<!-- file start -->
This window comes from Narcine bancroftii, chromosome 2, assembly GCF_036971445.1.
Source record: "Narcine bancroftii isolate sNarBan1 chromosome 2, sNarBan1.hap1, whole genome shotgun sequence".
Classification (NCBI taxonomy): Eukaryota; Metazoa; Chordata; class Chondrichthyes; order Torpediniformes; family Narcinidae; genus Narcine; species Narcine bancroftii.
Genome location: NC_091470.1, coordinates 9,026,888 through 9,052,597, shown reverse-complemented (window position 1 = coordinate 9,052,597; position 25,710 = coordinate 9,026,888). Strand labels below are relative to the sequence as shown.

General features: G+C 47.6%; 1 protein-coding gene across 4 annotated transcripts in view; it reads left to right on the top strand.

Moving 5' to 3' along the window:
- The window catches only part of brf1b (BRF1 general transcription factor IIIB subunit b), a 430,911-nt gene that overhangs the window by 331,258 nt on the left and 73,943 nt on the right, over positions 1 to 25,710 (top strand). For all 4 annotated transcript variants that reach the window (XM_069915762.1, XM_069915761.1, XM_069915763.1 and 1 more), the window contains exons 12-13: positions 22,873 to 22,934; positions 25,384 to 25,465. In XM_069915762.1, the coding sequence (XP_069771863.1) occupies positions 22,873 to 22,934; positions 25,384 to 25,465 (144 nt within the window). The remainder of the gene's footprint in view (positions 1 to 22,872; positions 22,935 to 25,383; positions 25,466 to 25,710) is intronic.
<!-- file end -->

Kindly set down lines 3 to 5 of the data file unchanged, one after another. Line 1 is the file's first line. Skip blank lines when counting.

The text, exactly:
Classification (NCBI taxonomy): Eukaryota; Metazoa; Chordata; class Chondrichthyes; order Torpediniformes; family Narcinidae; genus Narcine; species Narcine bancroftii.
Genome location: NC_091470.1, coordinates 9,026,888 through 9,052,597, shown reverse-complemented (window position 1 = coordinate 9,052,597; position 25,710 = coordinate 9,026,888). Strand labels below are relative to the sequence as shown.

General features: G+C 47.6%; 1 protein-coding gene across 4 annotated transcripts in view; it reads left to right on the top strand.